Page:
Harassment during traveling can be a significant concern for women, as Rehana experienced first-hand. She shared her harrowing experience when she took a ride from home to university. The driver deviated from the safest route despite her request, displaying harsh and rude behaviour. Fearing for her safety, she demanded the driver stop the car, but he ignored her pleas. Threatening to call the police, she finally leaped from the car when it slowed down. However, due to the absence of a helpline number, she was unable to file a complaint against the driver.

Cyber harassment poses another grave threat in the modern world, especially concerning the unauthorised use of women’s pictures on social networking sites. Despite the Pakistani Government’s stringent policies and severe punishments against such offenses, these crimes persist. Recently, a colleague shared her ordeal of lodging a complaint regarding the misuse of her picture by an unknown individual. After a year-long wait, she received a call from the concerned department, urging her to visit their office urgently. However, upon arrival, she was met with indifference. The officer nonchalantly informed her of the backlog of complaints and suggested closing hers due to her delayed response. Disheartened by the lack of urgency, my colleague reluctantly agreed, recognising that justice delayed is indeed justice denied.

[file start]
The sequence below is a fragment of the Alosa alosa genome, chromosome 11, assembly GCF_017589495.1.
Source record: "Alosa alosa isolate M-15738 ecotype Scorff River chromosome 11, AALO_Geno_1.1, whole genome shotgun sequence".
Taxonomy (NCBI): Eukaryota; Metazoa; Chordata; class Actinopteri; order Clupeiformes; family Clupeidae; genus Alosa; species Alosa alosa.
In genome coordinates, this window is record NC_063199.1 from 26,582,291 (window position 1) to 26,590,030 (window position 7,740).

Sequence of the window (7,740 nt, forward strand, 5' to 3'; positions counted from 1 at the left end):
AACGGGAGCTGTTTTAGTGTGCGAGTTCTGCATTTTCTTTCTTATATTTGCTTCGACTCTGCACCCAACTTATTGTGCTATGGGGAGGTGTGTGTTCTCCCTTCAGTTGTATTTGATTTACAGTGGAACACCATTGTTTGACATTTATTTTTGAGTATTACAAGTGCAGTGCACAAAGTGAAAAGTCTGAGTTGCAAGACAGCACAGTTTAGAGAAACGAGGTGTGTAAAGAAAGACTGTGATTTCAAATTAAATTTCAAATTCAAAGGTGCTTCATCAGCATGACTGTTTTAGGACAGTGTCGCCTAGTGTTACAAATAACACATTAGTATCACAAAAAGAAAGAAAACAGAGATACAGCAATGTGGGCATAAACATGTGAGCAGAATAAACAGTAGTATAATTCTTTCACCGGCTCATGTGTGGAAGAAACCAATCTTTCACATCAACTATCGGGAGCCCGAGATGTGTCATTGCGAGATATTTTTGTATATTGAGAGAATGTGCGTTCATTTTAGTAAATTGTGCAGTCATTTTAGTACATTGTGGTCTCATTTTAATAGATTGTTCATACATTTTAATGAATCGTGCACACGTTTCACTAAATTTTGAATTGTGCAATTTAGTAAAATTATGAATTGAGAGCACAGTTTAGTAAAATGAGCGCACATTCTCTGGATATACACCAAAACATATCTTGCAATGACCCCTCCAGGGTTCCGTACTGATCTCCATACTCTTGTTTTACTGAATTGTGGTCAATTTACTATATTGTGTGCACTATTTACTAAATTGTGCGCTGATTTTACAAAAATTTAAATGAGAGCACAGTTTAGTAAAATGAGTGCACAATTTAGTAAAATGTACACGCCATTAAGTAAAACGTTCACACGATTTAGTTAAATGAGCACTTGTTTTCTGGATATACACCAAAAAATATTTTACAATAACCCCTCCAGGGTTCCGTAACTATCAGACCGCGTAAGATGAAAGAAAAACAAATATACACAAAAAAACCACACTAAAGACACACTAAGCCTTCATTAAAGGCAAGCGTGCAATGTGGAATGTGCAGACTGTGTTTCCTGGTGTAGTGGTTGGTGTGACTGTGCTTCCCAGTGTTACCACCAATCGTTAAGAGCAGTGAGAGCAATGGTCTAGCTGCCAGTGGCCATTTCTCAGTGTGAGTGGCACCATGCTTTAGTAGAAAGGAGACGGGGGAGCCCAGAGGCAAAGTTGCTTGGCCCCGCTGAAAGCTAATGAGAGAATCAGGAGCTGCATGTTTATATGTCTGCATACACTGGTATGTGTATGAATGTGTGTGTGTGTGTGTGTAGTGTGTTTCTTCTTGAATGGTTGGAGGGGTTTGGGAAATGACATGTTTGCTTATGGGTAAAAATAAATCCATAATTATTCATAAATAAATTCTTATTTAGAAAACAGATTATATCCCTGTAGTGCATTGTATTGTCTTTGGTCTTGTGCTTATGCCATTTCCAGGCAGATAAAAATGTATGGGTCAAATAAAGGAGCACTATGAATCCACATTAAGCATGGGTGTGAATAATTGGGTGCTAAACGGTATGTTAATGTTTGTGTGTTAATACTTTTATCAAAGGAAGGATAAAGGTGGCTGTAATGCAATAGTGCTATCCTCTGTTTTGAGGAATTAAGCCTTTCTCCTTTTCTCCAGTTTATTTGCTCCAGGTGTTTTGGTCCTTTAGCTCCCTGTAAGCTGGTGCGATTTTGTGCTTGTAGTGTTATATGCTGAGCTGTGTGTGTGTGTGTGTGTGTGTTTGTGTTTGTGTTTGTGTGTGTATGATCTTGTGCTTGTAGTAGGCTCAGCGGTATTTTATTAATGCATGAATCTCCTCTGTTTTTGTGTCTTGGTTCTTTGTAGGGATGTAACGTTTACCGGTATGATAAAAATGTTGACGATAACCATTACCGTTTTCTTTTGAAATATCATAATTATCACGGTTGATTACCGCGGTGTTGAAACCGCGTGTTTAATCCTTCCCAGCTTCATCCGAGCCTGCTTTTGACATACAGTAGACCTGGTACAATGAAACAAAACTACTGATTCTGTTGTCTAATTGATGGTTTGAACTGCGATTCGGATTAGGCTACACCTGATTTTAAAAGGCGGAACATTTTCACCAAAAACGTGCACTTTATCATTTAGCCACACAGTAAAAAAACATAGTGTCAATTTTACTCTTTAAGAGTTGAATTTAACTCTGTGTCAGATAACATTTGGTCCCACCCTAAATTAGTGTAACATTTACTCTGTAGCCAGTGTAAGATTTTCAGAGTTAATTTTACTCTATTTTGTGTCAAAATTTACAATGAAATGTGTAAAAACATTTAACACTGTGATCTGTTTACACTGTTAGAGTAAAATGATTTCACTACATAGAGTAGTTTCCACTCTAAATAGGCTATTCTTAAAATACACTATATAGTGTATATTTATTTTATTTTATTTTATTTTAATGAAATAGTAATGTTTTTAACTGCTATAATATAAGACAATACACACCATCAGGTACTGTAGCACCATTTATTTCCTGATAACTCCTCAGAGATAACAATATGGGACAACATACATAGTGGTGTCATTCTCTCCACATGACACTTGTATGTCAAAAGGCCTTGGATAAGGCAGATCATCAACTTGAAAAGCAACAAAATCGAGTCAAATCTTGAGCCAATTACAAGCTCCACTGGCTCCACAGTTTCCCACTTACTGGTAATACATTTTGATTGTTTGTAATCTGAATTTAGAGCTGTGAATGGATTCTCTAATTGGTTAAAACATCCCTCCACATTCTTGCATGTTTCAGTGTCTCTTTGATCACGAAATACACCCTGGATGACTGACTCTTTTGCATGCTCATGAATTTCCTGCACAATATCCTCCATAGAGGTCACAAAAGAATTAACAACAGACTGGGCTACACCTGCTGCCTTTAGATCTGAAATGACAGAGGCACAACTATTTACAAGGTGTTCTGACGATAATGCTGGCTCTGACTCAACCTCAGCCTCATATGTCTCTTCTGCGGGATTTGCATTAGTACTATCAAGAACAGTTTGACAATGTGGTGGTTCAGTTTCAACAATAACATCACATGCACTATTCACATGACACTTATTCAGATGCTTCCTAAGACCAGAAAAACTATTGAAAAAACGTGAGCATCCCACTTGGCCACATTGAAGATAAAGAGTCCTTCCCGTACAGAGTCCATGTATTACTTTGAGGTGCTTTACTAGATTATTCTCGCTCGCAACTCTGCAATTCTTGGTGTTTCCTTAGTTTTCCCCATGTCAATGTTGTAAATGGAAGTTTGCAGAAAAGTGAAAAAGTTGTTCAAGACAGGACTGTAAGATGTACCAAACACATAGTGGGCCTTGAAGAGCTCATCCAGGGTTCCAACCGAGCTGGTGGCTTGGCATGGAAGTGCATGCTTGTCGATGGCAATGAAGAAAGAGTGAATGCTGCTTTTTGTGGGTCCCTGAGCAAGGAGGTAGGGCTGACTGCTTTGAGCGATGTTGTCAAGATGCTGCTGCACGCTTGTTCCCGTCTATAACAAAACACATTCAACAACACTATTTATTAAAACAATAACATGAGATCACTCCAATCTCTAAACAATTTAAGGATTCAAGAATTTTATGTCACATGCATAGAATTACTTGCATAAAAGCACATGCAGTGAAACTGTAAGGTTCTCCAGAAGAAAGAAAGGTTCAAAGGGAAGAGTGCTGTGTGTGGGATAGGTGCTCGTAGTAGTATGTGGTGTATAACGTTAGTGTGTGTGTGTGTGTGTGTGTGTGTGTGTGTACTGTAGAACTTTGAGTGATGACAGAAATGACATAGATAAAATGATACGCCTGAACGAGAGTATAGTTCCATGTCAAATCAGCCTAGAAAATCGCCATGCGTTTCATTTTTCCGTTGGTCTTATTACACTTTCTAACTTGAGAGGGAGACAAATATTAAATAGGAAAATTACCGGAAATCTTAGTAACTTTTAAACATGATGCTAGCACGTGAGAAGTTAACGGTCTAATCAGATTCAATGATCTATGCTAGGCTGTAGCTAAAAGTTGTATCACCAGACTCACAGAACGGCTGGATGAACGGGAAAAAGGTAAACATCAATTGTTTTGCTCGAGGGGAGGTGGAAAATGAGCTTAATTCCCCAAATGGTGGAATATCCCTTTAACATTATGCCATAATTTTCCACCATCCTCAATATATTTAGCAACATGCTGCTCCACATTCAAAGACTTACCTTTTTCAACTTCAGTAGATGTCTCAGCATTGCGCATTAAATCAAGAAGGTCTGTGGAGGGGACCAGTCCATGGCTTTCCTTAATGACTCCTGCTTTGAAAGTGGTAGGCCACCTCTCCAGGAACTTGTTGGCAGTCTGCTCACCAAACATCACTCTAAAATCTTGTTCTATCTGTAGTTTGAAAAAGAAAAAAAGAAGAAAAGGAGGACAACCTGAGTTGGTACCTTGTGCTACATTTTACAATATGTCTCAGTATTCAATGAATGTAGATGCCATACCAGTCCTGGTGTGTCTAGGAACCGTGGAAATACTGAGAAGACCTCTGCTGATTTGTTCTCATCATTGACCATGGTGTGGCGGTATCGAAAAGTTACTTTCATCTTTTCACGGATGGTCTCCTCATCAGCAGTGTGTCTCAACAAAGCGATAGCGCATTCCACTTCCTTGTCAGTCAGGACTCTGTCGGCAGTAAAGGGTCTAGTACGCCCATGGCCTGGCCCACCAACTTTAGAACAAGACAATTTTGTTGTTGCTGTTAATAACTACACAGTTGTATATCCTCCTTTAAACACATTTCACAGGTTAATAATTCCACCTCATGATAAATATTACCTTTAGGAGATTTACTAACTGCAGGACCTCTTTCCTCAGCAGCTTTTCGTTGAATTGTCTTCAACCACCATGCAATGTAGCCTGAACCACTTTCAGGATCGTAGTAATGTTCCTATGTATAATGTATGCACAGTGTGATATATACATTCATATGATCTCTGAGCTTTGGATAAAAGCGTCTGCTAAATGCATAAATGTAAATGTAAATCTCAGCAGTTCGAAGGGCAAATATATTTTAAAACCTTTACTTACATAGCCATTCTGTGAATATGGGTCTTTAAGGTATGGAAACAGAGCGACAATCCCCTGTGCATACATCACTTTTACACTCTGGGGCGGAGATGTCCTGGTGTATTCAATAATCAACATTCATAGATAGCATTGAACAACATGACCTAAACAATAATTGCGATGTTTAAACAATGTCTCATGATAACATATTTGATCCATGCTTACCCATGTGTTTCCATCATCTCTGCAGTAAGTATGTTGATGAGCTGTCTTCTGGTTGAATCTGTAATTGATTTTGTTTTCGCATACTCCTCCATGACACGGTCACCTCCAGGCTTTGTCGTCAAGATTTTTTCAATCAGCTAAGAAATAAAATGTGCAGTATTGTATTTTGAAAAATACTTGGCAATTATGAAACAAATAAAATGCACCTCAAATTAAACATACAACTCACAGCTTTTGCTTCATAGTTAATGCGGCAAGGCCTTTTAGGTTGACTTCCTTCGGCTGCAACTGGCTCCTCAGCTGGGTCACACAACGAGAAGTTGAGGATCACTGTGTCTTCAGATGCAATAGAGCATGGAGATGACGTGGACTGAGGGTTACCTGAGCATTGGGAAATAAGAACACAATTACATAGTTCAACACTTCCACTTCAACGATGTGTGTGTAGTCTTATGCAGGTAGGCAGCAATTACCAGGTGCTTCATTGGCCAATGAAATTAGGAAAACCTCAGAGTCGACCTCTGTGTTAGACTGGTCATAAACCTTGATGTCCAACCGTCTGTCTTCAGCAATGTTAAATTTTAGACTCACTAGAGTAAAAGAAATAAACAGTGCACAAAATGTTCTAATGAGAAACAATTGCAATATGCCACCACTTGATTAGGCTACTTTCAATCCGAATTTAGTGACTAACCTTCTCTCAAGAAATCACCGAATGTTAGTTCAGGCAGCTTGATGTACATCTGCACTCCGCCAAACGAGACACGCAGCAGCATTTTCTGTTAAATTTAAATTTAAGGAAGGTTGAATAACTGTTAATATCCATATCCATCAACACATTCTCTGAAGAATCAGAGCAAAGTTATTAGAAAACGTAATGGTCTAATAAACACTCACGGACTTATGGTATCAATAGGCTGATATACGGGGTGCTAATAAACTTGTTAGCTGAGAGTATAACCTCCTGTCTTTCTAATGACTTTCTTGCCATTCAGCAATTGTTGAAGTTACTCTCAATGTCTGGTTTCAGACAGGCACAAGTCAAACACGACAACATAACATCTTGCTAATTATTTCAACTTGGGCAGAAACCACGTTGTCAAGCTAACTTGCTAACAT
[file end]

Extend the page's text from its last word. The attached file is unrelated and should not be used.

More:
This incident underscores the urgent need for institutions to respond promptly and diligently to cases of harassment. Without swift and vigilant action, such crimes will continue unabated, perpetuating a cycle of injustice and impunity.

If we aim to halt harassment and mitigate its prevalence in our society, we must begin by providing a clear definition of harassment, fostering constructive conversations about it, and training our institutions and professionals to respond vigilantly. A robust justice system is indispensable for delivering swift justice and effectively punishing perpetrators. It’s imperative that action speak louder than words in our pursuit to eradicate all forms of harassment, with the state assuming a nurturing role, akin to that of a mother, to support and empower its women and daughters.

*Names of storytellers have been changed to protect their identity.

The writer is a development professional.

She can be reached at